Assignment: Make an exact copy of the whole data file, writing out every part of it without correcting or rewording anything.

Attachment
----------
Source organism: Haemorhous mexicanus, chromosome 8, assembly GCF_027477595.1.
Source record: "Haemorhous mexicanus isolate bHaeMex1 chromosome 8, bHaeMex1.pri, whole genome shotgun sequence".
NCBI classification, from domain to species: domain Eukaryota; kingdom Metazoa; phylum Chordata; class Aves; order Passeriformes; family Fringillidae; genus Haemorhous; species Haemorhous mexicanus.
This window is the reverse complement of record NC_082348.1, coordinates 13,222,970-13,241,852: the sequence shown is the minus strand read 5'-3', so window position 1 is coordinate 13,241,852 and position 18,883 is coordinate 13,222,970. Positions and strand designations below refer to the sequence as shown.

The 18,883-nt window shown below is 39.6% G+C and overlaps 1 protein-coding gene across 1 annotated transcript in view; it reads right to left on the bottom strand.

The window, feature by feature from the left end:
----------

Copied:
Source organism: Haemorhous mexicanus, chromosome 8, assembly GCF_027477595.1.
Source record: "Haemorhous mexicanus isolate bHaeMex1 chromosome 8, bHaeMex1.pri, whole genome shotgun sequence".
NCBI classification, from domain to species: domain Eukaryota; kingdom Metazoa; phylum Chordata; class Aves; order Passeriformes; family Fringillidae; genus Haemorhous; species Haemorhous mexicanus.
This window is the reverse complement of record NC_082348.1, coordinates 13,222,970-13,241,852: the sequence shown is the minus strand read 5'-3', so window position 1 is coordinate 13,241,852 and position 18,883 is coordinate 13,222,970. Positions and strand designations below refer to the sequence as shown.

The 18,883-nt window shown below is 39.6% G+C and overlaps 1 protein-coding gene across 1 annotated transcript in view; it reads right to left on the bottom strand.

The window, feature by feature from the left end: